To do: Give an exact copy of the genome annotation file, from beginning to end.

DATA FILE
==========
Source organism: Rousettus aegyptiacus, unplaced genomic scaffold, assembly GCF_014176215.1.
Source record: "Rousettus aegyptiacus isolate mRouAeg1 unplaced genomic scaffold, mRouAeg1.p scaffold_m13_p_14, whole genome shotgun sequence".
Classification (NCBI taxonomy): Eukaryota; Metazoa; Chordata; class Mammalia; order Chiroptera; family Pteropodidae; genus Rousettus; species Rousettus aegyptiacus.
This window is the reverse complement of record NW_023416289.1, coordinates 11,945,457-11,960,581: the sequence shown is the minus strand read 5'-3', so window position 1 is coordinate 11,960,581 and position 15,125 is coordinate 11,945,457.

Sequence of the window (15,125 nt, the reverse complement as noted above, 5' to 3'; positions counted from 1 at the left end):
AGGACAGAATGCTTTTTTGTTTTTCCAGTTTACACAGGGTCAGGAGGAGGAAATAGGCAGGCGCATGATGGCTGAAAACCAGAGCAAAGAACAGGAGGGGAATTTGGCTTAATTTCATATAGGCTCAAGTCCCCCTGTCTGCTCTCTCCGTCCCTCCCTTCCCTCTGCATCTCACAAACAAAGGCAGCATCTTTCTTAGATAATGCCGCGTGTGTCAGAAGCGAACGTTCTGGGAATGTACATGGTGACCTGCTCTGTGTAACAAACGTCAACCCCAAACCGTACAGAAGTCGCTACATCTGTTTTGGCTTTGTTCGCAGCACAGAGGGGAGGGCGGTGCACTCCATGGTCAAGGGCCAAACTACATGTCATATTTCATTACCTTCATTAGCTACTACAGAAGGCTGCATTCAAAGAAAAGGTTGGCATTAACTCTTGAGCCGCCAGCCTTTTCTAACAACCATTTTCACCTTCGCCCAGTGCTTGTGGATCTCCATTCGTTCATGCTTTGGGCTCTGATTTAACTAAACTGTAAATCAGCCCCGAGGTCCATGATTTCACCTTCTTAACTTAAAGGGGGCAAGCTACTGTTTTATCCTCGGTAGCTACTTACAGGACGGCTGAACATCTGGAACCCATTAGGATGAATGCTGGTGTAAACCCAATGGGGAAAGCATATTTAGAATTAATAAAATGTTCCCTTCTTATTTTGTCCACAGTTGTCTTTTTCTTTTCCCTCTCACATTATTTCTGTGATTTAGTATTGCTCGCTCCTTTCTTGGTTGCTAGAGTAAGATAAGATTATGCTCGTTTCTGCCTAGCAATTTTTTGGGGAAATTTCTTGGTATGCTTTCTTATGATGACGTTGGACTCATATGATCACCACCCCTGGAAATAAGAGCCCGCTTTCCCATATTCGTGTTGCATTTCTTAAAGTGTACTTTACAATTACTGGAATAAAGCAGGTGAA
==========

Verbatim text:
Source organism: Rousettus aegyptiacus, unplaced genomic scaffold, assembly GCF_014176215.1.
Source record: "Rousettus aegyptiacus isolate mRouAeg1 unplaced genomic scaffold, mRouAeg1.p scaffold_m13_p_14, whole genome shotgun sequence".
Classification (NCBI taxonomy): Eukaryota; Metazoa; Chordata; class Mammalia; order Chiroptera; family Pteropodidae; genus Rousettus; species Rousettus aegyptiacus.
This window is the reverse complement of record NW_023416289.1, coordinates 11,945,457-11,960,581: the sequence shown is the minus strand read 5'-3', so window position 1 is coordinate 11,960,581 and position 15,125 is coordinate 11,945,457.

Sequence of the window (15,125 nt, the reverse complement as noted above, 5' to 3'; positions counted from 1 at the left end):
AGGACAGAATGCTTTTTTGTTTTTCCAGTTTACACAGGGTCAGGAGGAGGAAATAGGCAGGCGCATGATGGCTGAAAACCAGAGCAAAGAACAGGAGGGGAATTTGGCTTAATTTCATATAGGCTCAAGTCCCCCTGTCTGCTCTCTCCGTCCCTCCCTTCCCTCTGCATCTCACAAACAAAGGCAGCATCTTTCTTAGATAATGCCGCGTGTGTCAGAAGCGAACGTTCTGGGAATGTACATGGTGACCTGCTCTGTGTAACAAACGTCAACCCCAAACCGTACAGAAGTCGCTACATCTGTTTTGGCTTTGTTCGCAGCACAGAGGGGAGGGCGGTGCACTCCATGGTCAAGGGCCAAACTACATGTCATATTTCATTACCTTCATTAGCTACTACAGAAGGCTGCATTCAAAGAAAAGGTTGGCATTAACTCTTGAGCCGCCAGCCTTTTCTAACAACCATTTTCACCTTCGCCCAGTGCTTGTGGATCTCCATTCGTTCATGCTTTGGGCTCTGATTTAACTAAACTGTAAATCAGCCCCGAGGTCCATGATTTCACCTTCTTAACTTAAAGGGGGCAAGCTACTGTTTTATCCTCGGTAGCTACTTACAGGACGGCTGAACATCTGGAACCCATTAGGATGAATGCTGGTGTAAACCCAATGGGGAAAGCATATTTAGAATTAATAAAATGTTCCCTTCTTATTTTGTCCACAGTTGTCTTTTTCTTTTCCCTCTCACATTATTTCTGTGATTTAGTATTGCTCGCTCCTTTCTTGGTTGCTAGAGTAAGATAAGATTATGCTCGTTTCTGCCTAGCAATTTTTTGGGGAAATTTCTTGGTATGCTTTCTTATGATGACGTTGGACTCATATGATCACCACCCCTGGAAATAAGAGCCCGCTTTCCCATATTCGTGTTGCATTTCTTAAAGTGTACTTTACAATTACTGGAATAAAGCAGGTGAA